Semy on the Fields of Heraldic Devices

Semy on heraldry shields is strewing repeated small charges across the field to cover it completely. Other names are seme and semee

The charges, or symbols, are cut off at the edges of the shield, they are not laid out to end before the edges. The border on this shield shows two types of seme ~ fleur-de-lis and ermine spots. Notice how the charges are cut off on the edges, with incomplete designs.

Image courtesy Wikipedia

To avoid confusion a semee has the patterns strewn across the field, the charges are cut off on the edges.

Image courtesy Wikipedia

If a larger number of charges are arranged on the field, and the charges do not get cut off on the edges, this is not a semy.

Escudo de Fruiz image courtesy Wikipedia

If 8 or more of one charge are arranged to form an invisible border, without a change in color from the field, this is a diminutive band called an orle. An orle can also be plain with no charges at all.Most small charges can be depicted as semy. In English heraldry, several types of small charges have special names. This is usually, referring to them as semé of ~
  • Annulletty ~ annulets, open rings
  • Bezante ~ bezants, gold roundels to represent Byzantine coinsA pattern is blazoned, displayed, as strewn or powdered.
  • Billete ~ 10 or more billets
  • Billets ~ individual bricks, pieces of paper, or firewood
  • Braced ~ a repeated pattern of braces

    Image courtesy James Parker

  • Chatele ~ strewn with castles
  • Crescenty ~ strewn with crescents
  • Crusily ~ cross-crosslets

    Image courtesy Seiyaku

  • Diapering ~ covering areas of one color with a tracery design of crosshatches or arabesques, as seen in this border

    Image courtesy John Guillim

  • Etincelle ~ sparks
  • Estoiles ~ stars
  • Fleurs-de-lis ~ seme-de-lis, the trefoil symbol of France
  • Flory, Fleury ~ flowers
  • Folds ~ symbolizing the folds of a warrior's cape, seen in the Special Troops Battalion of the 2nd Brigade, 1st Cavalry Division of the United States Army
  • Fretty ~ latticework that diapers the field, with the junction points sometimes ornamented, as with roundels or rosettes.

    Image courtesy James Parker

  • Fuselee ~ a narrower lozenge with the lines sloped steeper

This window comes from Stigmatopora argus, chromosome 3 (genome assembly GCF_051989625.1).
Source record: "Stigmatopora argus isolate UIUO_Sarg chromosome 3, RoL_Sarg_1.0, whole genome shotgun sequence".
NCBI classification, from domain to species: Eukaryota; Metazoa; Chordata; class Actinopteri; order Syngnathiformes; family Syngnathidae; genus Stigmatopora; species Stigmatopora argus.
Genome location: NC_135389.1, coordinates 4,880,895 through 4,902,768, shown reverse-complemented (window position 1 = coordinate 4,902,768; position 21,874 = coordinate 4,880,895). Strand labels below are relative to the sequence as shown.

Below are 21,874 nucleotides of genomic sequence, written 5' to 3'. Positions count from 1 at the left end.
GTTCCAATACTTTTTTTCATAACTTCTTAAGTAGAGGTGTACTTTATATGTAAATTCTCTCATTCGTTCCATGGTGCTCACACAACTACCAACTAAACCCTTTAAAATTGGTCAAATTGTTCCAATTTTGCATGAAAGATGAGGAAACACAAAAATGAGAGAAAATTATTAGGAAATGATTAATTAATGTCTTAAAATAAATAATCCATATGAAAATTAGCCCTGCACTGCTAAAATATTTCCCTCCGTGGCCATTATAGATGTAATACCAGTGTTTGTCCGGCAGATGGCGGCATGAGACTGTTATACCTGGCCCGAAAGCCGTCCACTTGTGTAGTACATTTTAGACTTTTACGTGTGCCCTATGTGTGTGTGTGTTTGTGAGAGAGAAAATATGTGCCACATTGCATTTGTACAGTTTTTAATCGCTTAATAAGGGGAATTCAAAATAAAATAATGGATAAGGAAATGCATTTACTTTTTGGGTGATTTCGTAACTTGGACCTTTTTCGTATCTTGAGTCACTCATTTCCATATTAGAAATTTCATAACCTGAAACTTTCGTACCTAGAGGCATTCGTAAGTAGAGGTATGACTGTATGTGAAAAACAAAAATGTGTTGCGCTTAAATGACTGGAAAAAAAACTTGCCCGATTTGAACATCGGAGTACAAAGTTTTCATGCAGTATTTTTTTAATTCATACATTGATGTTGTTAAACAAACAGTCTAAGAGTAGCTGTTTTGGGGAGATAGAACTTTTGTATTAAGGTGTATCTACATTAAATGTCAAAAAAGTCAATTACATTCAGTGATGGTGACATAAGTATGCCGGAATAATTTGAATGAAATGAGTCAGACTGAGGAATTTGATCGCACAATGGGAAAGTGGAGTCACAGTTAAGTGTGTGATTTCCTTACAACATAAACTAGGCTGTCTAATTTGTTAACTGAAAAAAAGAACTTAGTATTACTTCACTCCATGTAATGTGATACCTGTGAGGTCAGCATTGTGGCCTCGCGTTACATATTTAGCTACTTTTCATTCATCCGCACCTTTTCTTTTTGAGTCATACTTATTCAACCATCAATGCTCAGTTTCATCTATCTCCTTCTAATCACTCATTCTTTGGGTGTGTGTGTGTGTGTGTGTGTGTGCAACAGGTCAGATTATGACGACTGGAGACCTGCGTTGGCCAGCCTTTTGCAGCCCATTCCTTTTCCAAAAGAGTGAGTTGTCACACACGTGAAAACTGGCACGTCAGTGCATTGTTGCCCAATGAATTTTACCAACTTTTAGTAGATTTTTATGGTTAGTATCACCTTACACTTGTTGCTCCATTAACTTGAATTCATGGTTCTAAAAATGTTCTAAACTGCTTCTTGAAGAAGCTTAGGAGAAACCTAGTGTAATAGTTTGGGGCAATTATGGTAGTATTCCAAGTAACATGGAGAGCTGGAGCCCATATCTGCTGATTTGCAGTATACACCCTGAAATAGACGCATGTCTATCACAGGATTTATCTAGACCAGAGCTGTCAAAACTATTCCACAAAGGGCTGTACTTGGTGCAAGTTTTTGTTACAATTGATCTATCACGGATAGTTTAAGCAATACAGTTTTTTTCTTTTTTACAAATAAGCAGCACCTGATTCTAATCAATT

Image courtesy James Parker

  • Honeycomb

    Fusagasugá, Cundinamarca, Colombia
    coat of arms image courtesy CRW Flags

  • Larmes ~ a field of goutee, or elongated upside down pear shaped drops with wavy sides.

    Image courtesy James Parker

  • Lozengy ~ strewn with lozenges of alternate tinctures.

    Image courtesy Wikipedia

  • Maily ~ annulets arranged to appear as mail
  • Masculy ~ mascles, a lozenge with a lozenge-shaped hole. Mascles are supposed to represent the links that composed chain armor. This example is not a field, just the mascle symbols or charges.

    Image courtesy James Parker

  • Masculyn ~ mascles with the points of the diamonds terminating in fleur-de-lis

    Image courtesy James Parker

  • Masoned ~ a stone or brick wall

    Image courtesy James Parker

  • Pied at random ~ like the markings of cattle, found in South African shields
  • Plate ~ white or silver rounds
  • Rosette ~ roses
  • Rustre ~ lozenges pierced with a round hole
  • Snowflakes ~

    Romanenkov Coat of Arms shield
    image courtesy Wikipedia

  • Tapisse ~ wheat, to resemble a wheat field

    Image courtesy TCHA

  • Torteaux, Tortelly ~ originally red roundels, also roundels of two colors laid side-by-side to form rows

    Image courtesy James Parker

  • Treillissé ~ similar fretty latticework, but the pieces aren’t interlaced and the mesh is smaller

Due to their quantity, furs, feathers, and scales can be found on the Fur page.

Many of the semy charges could be incorporated into your Scottish theme wedding plans ~ on invitations, ceremony programs, decorations, or wedding dresses, just to name a few. With imagination and some thought, you can find lots of ways to use heraldic semy within your plans.

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